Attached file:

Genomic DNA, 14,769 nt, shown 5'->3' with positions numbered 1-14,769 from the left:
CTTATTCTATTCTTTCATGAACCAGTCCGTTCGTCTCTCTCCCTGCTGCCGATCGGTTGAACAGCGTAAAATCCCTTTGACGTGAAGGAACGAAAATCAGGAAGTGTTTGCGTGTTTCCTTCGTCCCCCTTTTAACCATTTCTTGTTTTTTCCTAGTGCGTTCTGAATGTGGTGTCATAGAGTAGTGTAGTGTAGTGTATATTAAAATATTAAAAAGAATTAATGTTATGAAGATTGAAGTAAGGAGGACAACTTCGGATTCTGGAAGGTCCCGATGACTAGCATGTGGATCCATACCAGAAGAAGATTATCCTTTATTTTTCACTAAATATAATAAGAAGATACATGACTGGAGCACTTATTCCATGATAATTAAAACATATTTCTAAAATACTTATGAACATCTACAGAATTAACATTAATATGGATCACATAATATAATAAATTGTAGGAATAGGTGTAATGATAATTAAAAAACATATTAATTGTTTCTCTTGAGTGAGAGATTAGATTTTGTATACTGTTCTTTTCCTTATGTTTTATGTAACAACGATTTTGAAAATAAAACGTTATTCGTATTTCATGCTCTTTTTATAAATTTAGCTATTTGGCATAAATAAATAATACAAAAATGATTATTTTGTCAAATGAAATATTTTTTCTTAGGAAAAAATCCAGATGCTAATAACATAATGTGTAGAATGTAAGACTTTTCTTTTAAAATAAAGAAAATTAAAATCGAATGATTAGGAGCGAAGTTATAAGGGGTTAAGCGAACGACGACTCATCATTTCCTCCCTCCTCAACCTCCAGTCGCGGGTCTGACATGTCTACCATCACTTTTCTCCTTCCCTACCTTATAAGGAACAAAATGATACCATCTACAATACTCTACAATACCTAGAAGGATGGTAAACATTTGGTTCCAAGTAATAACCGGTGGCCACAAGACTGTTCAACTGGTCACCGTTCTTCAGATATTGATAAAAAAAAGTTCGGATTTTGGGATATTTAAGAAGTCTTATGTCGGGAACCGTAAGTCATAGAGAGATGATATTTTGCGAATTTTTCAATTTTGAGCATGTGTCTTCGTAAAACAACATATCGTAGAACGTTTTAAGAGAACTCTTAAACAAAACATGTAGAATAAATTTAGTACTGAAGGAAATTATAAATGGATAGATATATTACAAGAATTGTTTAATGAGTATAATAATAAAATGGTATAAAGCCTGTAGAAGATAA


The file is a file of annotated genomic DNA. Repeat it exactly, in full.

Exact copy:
Genomic DNA, 14,769 nt, shown 5'->3' with positions numbered 1-14,769 from the left:
CTTATTCTATTCTTTCATGAACCAGTCCGTTCGTCTCTCTCCCTGCTGCCGATCGGTTGAACAGCGTAAAATCCCTTTGACGTGAAGGAACGAAAATCAGGAAGTGTTTGCGTGTTTCCTTCGTCCCCCTTTTAACCATTTCTTGTTTTTTCCTAGTGCGTTCTGAATGTGGTGTCATAGAGTAGTGTAGTGTAGTGTATATTAAAATATTAAAAAGAATTAATGTTATGAAGATTGAAGTAAGGAGGACAACTTCGGATTCTGGAAGGTCCCGATGACTAGCATGTGGATCCATACCAGAAGAAGATTATCCTTTATTTTTCACTAAATATAATAAGAAGATACATGACTGGAGCACTTATTCCATGATAATTAAAACATATTTCTAAAATACTTATGAACATCTACAGAATTAACATTAATATGGATCACATAATATAATAAATTGTAGGAATAGGTGTAATGATAATTAAAAAACATATTAATTGTTTCTCTTGAGTGAGAGATTAGATTTTGTATACTGTTCTTTTCCTTATGTTTTATGTAACAACGATTTTGAAAATAAAACGTTATTCGTATTTCATGCTCTTTTTATAAATTTAGCTATTTGGCATAAATAAATAATACAAAAATGATTATTTTGTCAAATGAAATATTTTTTCTTAGGAAAAAATCCAGATGCTAATAACATAATGTGTAGAATGTAAGACTTTTCTTTTAAAATAAAGAAAATTAAAATCGAATGATTAGGAGCGAAGTTATAAGGGGTTAAGCGAACGACGACTCATCATTTCCTCCCTCCTCAACCTCCAGTCGCGGGTCTGACATGTCTACCATCACTTTTCTCCTTCCCTACCTTATAAGGAACAAAATGATACCATCTACAATACTCTACAATACCTAGAAGGATGGTAAACATTTGGTTCCAAGTAATAACCGGTGGCCACAAGACTGTTCAACTGGTCACCGTTCTTCAGATATTGATAAAAAAAAGTTCGGATTTTGGGATATTTAAGAAGTCTTATGTCGGGAACCGTAAGTCATAGAGAGATGATATTTTGCGAATTTTTCAATTTTGAGCATGTGTCTTCGTAAAACAACATATCGTAGAACGTTTTAAGAGAACTCTTAAACAAAACATGTAGAATAAATTTAGTACTGAAGGAAATTATAAATGGATAGATATATTACAAGAATTGTTTAATGAGTATAATAATAAAATGGTATAAAGCCTGTAGAAGATAA